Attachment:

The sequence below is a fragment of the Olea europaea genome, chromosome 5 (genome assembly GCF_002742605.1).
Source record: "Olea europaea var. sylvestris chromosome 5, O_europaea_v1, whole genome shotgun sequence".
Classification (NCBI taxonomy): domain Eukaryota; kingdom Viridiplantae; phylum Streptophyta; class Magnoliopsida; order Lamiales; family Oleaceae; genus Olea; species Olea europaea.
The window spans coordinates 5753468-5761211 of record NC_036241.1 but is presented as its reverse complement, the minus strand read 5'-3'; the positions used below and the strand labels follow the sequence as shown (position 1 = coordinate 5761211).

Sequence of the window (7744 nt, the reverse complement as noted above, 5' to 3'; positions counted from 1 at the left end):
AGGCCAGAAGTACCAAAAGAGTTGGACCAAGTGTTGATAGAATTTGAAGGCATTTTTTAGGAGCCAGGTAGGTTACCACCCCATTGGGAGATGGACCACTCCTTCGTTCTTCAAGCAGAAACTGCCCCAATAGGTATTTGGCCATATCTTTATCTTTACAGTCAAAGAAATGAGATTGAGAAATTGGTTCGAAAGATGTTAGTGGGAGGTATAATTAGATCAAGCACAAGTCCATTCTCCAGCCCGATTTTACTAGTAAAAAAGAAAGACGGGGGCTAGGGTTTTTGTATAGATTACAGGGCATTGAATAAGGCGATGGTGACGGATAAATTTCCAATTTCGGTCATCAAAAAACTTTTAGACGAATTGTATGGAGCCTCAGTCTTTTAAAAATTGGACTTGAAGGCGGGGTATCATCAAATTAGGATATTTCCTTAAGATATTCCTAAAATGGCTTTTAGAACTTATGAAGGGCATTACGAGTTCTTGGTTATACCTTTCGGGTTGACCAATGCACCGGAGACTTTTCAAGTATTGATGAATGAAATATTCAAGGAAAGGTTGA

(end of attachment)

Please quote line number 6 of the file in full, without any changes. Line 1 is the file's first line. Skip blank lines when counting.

AGGCCAGAAGTACCAAAAGAGTTGGACCAAGTGTTGATAGAATTTGAAGGCATTTTTTAGGAGCCAGGTAGGTTACCACCCCATTGGGAGATGGACCACTCCTTCGTTCTTCAAGCAGAAACTGCCCCAATAGGTATTTGGCCATATCTTTATCTTTACAGTCAAAGAAATGAGATTGAGAAATTGGTTCGAAAGATGTTAGTGGGAGGTATAATTAGATCAAGCACAAGTCCATTCTCCAGCCCGATTTTACTAGTAAAAAAGAAAGACGGGGGCTAGGGTTTTTGTATAGATTACAGGGCATTGAATAAGGCGATGGTGACGGATAAATTTCCAATTTCGGTCATCAAAAAACTTTTAGACGAATTGTATGGAGCCTCAGTCTTTTAAAAATTGGACTTGAAGGCGGGGTATCATCAAATTAGGATATTTCCTTAAGATATTCCTAAAATGGCTTTTAGAACTTATGAAGGGCATTACGAGTTCTTGGTTATACCTTTCGGGTTGACCAATGCACCGGAGACTTTTCAAGTATTGATGAATGAAATATTCAAGGAAAGGTTGA